We’ve been visiting family in Iowa over Thanksgiving. More eating going on than blogging. But, inspiration is everywhere.
At Thanksgiving, we recognize what we are thankful for: family and friends, our way of life, things that make us safe or happy, and opportunities for abundance. So, Thanksgiving could be an exercise in awareness. By gathering together and recognizing what we have to be thankful for, we become more aware of what we have. When we focus on this, it makes our lives better and more productive.
As project managers, we have the same need. We have to be aware of our strengths, our assets, and our opportunities or we can’t make use of them.
I can think of times in my life and observations of others’ where we’ve focused on our problems and lost sight of our strengths. It makes you unhappy and unproductive. A good friend and coach described it as “getting into our crummy (we used another word) little box.” In that box, you only see what is wrong and not what is right. You focus on problems rather than the things for which you can be thankful. The problems seem to be overwhelming because they are all you can see in the box. Awareness is how you get out of the box.
In the world of leadership blogs encouraging managers to be leaders, I have a tiny niche where I encourage project managers to develop consulting skills. This week, to balance my tendency to be a non-conformist with how most people look at things, I’ve been thinking I need to put all the leadership, management, and consulting skills into context with one another. Maybe you will add my little niche idea to the more obvious links between project management and leadership if I can come up with a good sports analogy and a cool managerial model. So, here’s the “Five Tool Player” model for successful management of projects and organizations.
A superior baseball player is often called a “Five Tool Player.” This player excels at:
- Hitting for average
- Hitting for power
- Running bases with speed
The epitome of five tool players is generally thought to be Willie Mays. Mays is near the top of all these categories for all time. Also, Willie Mays’ had an inspiring good natured approach to the game that drew respect and admiration. Willie put it all together to make his team and his organization more successful.
How do we become the Willie Mays of project managers? We should aspire to develop five skills as well. Here’s a picture:
“Try to leave this world a little better than you found it.” Robert Baden-Powell (founder of the Boy Scouts)
Boy Scouts was good for me. While I didn’t earn many awards, the values taught stuck with me. The value expressed by Baden-Powell’s quote is a good one for us as project managers.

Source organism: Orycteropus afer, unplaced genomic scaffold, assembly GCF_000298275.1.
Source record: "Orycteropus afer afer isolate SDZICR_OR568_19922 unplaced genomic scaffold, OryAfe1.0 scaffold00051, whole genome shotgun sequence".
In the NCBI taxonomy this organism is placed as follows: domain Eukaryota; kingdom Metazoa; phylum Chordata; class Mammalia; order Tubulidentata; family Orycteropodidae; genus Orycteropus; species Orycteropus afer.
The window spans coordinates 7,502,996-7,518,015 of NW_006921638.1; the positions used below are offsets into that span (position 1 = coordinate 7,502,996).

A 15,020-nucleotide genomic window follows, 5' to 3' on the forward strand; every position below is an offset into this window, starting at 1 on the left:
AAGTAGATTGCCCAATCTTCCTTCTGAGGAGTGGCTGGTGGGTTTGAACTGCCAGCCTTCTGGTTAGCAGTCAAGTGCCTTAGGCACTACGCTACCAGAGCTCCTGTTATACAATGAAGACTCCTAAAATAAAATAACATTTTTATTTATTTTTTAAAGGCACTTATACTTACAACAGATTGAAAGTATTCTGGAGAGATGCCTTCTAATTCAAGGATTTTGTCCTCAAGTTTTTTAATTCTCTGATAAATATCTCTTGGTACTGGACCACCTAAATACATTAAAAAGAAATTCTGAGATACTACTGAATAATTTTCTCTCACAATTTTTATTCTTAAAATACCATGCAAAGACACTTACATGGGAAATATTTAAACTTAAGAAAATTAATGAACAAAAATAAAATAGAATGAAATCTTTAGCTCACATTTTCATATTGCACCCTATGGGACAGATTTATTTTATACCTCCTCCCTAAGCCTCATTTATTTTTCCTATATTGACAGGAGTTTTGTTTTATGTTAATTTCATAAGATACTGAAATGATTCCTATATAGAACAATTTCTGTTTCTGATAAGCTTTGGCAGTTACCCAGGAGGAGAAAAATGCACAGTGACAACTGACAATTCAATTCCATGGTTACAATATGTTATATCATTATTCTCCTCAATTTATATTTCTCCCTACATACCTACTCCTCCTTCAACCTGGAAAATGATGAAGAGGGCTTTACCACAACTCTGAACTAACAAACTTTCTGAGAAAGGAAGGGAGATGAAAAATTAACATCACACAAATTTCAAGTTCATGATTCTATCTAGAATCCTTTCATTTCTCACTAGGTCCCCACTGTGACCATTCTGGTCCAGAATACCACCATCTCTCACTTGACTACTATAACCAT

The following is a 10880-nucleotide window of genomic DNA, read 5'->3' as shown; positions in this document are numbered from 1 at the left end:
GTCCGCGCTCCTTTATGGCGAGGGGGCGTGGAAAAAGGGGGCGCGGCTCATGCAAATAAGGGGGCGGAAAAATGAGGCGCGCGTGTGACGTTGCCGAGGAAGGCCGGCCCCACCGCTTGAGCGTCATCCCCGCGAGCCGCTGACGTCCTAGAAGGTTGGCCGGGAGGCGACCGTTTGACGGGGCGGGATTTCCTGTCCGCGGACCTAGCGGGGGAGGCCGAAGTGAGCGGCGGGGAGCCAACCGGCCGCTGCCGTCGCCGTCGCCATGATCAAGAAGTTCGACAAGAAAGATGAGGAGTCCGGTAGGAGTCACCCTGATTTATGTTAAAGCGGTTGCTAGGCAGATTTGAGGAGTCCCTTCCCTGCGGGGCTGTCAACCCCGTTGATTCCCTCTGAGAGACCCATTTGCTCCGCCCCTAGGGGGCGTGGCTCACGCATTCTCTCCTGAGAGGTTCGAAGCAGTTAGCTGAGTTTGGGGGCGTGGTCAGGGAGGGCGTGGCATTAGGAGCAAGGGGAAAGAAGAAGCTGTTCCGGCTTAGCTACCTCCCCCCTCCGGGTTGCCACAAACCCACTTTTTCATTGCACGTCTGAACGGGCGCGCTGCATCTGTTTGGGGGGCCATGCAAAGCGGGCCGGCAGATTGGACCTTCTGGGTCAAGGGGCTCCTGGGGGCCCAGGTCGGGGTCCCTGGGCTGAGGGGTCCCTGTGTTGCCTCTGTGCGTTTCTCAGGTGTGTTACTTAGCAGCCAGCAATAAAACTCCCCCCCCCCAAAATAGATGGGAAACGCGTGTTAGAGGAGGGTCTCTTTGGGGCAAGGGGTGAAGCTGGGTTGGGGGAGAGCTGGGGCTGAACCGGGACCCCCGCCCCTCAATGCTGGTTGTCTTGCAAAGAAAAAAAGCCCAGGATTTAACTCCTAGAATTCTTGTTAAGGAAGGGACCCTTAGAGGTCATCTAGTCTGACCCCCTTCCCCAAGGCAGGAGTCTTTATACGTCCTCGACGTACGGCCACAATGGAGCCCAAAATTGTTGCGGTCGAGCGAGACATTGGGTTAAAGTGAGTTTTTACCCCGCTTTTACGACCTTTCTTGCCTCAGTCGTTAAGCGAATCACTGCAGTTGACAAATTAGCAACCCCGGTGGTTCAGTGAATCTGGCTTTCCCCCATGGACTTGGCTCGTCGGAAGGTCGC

When we manage a project, do we leave our organization and the people involved better than we found them? Is this our responsibility as a project manager? I think it is. Preparing to talk about “The Other Side of Risk,” it struck me that this is part of what I’ve been trying to say.
I found Jessica Hagy’s blog today. Thanks, Jack Tollefson, for sharing it on Linked In. I love it. Jessica’s simple diagrams communicate compelling messages.
Sometimes Jessica uses Venn diagrams. I like Venn diagrams because, to me, they illustrate the balance between two essential qualities or positions. Like risk and opportunity, project management and consulting, scope and outcomes, practicality and perfection, the destination and the journey. To me, it’s not either/or, it’s the intersection between the two. Finding the right intersection gives you balance and allows you to move ahead and accomplish great things. It’s where you find The Other Side of Risk.
Here’s one from Jessica’s blog on Forbes that I like.
See what I mean.
P.S. Since it’s election day:
Dear Those Newly Elected,
Find the intersections. Please.
“With great power comes great responsibility” (Spiderman’s Uncle Ben). Great power and responsibility means taking risks. Turning risks into success requires awareness, acceptance, and management.
What inspired this great wisdom, you ask? My new scooter and the Motorcycle Safety Foundation.
My little 50cc Kymco scooter was the source of my first scooter inspired post, “50cc’s of Patience,” last June. With my 50cc scooter, I was less concerned about risk and more aware of the gap between capacity and expectations. My Kymco served me well, but a year of experience left me wanting and ready for a ride with more potential and staying power. So my fun and economical two stroke chainsaw on wheels found a new happy home and I traded up to a 2010 Honda SH150i.
The Honda is 150cc’s of awesome power and efficiency (really!). The new Honda scooter is faster and cleaner. It’s fuel injected and has a catalytic converter. It gets the same great 90 MPG as the Kymco and is dramatically cleaner per the EPA. It cruises lazily at 40mph with speed to spare and easily totes my 150 pounds plus office backpack up the steepest of hills without strain. It’s more steady and secure in the swirly winds of a busy arterial. I love it.
But, just as I got over confident with the Kymco’s ability to max out at 40mph and suffered some engine push back, I could risk getting over confident with the easy speed and handling of the Honda. I was warned of this when I first started riding. Hearing about my scooter, friends’ responses were so consistent I thought I’d become Ralphie in “A Christmas Story” asking for a BB gun (“You’ll shoot your eye out!”) I’d hear “Motorcycles are dangerous.” “People don’t see you.” “I used to do that but I don’t anymore. It’s not safe.” Clearly, my new power and responsibility required heightened risk management. Fortunately, my motorcycle safety class covered the topic of risk with surprising sophistication. Continue reading